The Hoarder In Us

I don’t know why I watch this show…it really bothers me. I simply do not understand the desire to collect stuff, stuff and more stuff. Sometimes this ‘stuff’ has value and other times, it’s just plain junk. Of course I’m talking about “Hoarders”. Don’t get me wrong. These people seem truly conflicted with their obsession to collect stuff. They do it to survive whatever battle they are facing. Tonight, the lady is compelled to collect ‘stuff’ after surviving 9/11. She confessed to spending her entire retirement of $200,000 on ‘stuff’. Every square inch of her home is stacked to the ceiling, with the exception of a narrow path winding from room to room. Even the large garage is full while all 12 vehicles are parked precariously outside over 10 acres. It’s like these piles represent a firewall providing a type of security, a fortress against the forces that threaten safety. Again, I cringe watching this show. I don’t understand, but tonight, I had a revelation: some of us are hoarders, too, we just don’t collect stuff in our homes we collect stuff in our hearts.

I have a lot of built up hurt from past relationships and my childhood…who doesn’t. Little things can bring these hurts to the forefront of my mind where it gets really dangerous. It’s not good to think about things so much sometimes. I’m analytical by nature so the process of trouble shooting and problem solving comes natural to me. This is great for my profession, but harmful to me on a personal level. It’s easy to say ‘let it go’ or ‘just don’t think about it’ but the act of actually doing so is a huge challenge. We get accustom to our habits. And just like these hoarders, these habits don’t form overnight; it’s a process that develops over time. Reversing this process takes time as well, and sometimes it’s beyond what we ourselves can handle alone. We may need someone to help us through it – to help us uncover the root of why we hoard, why we over-think, why we obsess. And when we find out the ‘why’, we move onto the ‘how’. How do we start the process of changing our way of thinking? How do we let the old self die gracefully so that the new self can emerge?

This is a concept that has been weighing on me for some time: letting go of the old so the new can be revealed. The bible talks often about the old and new self. “If anyone is in Christ, he is a new creation; the old has gone, the new has come!2 Corinthians 5:17. Tonight I read about how no one sews a patch of old cloth onto new cloth. (Mark 2:21) and how they did not pour new wine into old wineskins. (Matthew 9:17, Mark 2:22, Luke 5:37) These verses made me think about my journey in a new light: I am really going through a transformation! God is renewing me – He is making me new so that He can pour new things into my life, better things into me. I must let go of the old in order that the new can be contained and fully appreciated and enjoyed.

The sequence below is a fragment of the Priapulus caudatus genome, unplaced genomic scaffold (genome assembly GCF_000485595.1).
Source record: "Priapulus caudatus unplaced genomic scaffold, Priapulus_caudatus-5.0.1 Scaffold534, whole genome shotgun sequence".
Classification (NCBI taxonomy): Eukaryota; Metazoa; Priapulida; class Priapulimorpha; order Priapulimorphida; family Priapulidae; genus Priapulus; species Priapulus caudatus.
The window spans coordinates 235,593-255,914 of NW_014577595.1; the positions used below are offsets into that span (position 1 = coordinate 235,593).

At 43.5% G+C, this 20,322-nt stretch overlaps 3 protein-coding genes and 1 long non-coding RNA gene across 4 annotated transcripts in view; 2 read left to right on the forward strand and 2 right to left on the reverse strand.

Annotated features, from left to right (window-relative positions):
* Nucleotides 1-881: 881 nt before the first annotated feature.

Habits are hard to change, but it’s not impossible. This walk, this journey, has not been easy. Many times I have cowered away as God reveals about me, to me, but I know it’s for my own good. God wants to shower His blessings on me…bigger and better blessings then the ones I’ve already received! But I have to be receptive – the old self was not receptive; the old self was driven by self – my way, my dreams, my hopes. But I can’t have it my way. The old self must die – the old habits must be broken. It’s time to invite God’s will, hope in God, God’s way. Change of any kind is never easy – ask anyone who has been through a divorce, job loss or the death of a loved one: change is hard, yet we must persevere. True safety is not in our minds, it’s with God. We must trudge forward, never giving up hope, never flounder in our faith. Let me interject here and say that even if you feel your faith is weak, all it takes is a mustard seed. (Matthew 17:14-20) God will never give up on you. The darkness is sometimes necessary to reveal the light. We must break down the walls that we have built that give us a false sense of security. We have to break the chains that bind us to our hurts and our fears. We have to face our old self, no matter how ugly and painful it is, so that we can say goodbye to it. Out with the old, in with the new.

“Get rid of the old yeast that you may be a new batch without yeast – as you really are. For Christ, our Passover lamb, has been sacrificed.” ~ 1 Corinthians 5:17

“Therefore, if anyone is in Christ, he is a new creation; the old has gone, the new has come! All this is from God, who reconciled us to himself through Christ and gave us the ministry of reconciliation: that God was reconciling the world to Himself in Christ, not counting men’s sins against them. And he has committed to us the message of reconciliation.” ~ 2 Corinthians 5:17-19

“Do not conform any longer to the pattern of this world, but be transformed by the renewing of your mind. Then you will be able to test and approve what God’s will is – His good, pleasing and perfect will.” ~ Romans 12:2

“Now the Lord is the Spirit, and where the Spirit of the Lord is, there is freedom. And we, who with the unveiled faces all reflect the Lord’s glory, are being transformed into his likeness with ever-increasing glory, which comes from the Lord, who is the Spirit.” ~ 2 Corinthians 3:17-18

7 responses to “The Hoarder In Us

  1. You inspire me. Thank you for sharing your love for Christ. It’s contagious!

  2. I’ve watched that show a couple of times and it’s hard to comprehend how people get into that condition. I am now in the process of throwing out everything that isn’t nailed down! But your analogy was really great, because we have all been hoarders at one time or another. Great post!

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